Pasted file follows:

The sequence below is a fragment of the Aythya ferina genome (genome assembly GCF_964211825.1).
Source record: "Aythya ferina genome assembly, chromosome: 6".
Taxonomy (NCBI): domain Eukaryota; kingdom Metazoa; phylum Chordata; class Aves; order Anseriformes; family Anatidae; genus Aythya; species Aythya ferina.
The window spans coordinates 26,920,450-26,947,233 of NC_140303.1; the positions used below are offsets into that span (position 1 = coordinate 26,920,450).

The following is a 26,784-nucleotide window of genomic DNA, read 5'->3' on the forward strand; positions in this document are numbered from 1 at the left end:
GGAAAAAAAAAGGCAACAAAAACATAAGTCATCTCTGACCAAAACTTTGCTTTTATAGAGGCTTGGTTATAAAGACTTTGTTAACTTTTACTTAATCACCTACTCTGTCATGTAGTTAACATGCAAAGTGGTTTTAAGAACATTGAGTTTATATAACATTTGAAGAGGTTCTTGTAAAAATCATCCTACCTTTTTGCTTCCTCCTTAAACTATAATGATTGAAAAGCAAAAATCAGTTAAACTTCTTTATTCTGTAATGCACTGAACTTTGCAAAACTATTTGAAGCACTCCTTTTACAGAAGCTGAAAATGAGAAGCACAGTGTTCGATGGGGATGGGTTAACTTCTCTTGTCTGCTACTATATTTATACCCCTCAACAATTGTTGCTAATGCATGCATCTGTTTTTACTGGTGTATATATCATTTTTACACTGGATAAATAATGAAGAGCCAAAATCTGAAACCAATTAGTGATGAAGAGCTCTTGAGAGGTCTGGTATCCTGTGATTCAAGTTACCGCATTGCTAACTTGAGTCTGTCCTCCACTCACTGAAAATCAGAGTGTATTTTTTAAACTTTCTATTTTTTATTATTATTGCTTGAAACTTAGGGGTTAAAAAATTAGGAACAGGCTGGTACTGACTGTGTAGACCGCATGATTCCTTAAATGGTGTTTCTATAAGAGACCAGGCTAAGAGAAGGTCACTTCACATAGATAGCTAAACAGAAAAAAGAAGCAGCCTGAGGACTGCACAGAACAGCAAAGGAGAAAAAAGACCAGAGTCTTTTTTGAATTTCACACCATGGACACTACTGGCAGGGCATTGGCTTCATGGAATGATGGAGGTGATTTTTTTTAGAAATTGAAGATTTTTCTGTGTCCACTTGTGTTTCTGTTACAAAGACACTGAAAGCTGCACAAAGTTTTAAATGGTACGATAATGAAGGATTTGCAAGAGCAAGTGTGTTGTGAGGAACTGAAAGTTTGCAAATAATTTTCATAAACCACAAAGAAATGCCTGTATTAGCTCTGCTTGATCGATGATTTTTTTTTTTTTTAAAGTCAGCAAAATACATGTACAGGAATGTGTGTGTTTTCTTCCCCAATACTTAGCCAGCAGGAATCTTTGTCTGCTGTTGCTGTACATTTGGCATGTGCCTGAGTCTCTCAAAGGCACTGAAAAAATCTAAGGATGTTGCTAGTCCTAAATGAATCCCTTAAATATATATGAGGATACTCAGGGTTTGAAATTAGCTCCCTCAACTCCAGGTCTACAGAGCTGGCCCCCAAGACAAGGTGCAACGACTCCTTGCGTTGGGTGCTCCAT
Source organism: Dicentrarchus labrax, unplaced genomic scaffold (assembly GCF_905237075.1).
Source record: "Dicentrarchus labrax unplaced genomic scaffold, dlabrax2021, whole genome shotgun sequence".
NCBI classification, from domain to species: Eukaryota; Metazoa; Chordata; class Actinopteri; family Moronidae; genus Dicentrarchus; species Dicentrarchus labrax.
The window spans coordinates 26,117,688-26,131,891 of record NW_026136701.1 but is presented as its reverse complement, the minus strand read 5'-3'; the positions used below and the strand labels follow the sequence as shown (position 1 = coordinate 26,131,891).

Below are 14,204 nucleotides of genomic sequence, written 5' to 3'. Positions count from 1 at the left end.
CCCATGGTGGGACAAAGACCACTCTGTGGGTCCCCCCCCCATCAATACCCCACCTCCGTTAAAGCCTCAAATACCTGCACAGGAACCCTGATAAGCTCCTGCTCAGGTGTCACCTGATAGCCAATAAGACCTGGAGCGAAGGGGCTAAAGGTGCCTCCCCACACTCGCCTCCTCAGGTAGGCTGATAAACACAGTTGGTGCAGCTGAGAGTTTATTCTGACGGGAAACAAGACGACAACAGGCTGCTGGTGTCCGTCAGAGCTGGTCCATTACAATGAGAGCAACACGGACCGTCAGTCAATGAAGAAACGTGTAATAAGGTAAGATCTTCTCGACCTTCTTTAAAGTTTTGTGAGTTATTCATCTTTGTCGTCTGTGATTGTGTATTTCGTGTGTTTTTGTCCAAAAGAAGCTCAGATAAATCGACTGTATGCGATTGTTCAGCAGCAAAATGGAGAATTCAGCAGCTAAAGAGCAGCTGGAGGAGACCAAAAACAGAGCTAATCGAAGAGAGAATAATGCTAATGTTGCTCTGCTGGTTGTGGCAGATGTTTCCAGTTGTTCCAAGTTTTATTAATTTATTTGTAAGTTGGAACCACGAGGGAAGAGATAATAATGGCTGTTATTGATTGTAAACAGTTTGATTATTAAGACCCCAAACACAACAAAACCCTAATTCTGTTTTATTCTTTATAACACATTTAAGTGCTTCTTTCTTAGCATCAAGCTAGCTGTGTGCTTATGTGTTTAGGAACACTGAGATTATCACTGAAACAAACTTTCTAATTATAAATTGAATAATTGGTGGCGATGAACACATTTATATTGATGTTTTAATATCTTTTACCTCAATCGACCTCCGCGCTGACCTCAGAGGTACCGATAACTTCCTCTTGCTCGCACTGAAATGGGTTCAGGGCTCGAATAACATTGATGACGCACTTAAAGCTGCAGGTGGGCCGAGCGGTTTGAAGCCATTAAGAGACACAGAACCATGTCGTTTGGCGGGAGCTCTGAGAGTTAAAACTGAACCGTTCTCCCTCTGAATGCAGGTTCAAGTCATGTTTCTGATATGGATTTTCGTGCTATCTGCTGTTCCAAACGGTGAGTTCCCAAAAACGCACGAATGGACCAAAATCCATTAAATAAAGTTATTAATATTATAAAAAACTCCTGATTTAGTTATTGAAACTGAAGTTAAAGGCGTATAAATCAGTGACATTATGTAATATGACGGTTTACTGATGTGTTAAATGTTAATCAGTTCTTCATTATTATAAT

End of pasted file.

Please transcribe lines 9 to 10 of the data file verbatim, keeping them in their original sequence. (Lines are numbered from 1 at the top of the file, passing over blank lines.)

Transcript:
NCBI classification, from domain to species: Eukaryota; Metazoa; Chordata; class Actinopteri; family Moronidae; genus Dicentrarchus; species Dicentrarchus labrax.
The window spans coordinates 26,117,688-26,131,891 of record NW_026136701.1 but is presented as its reverse complement, the minus strand read 5'-3'; the positions used below and the strand labels follow the sequence as shown (position 1 = coordinate 26,131,891).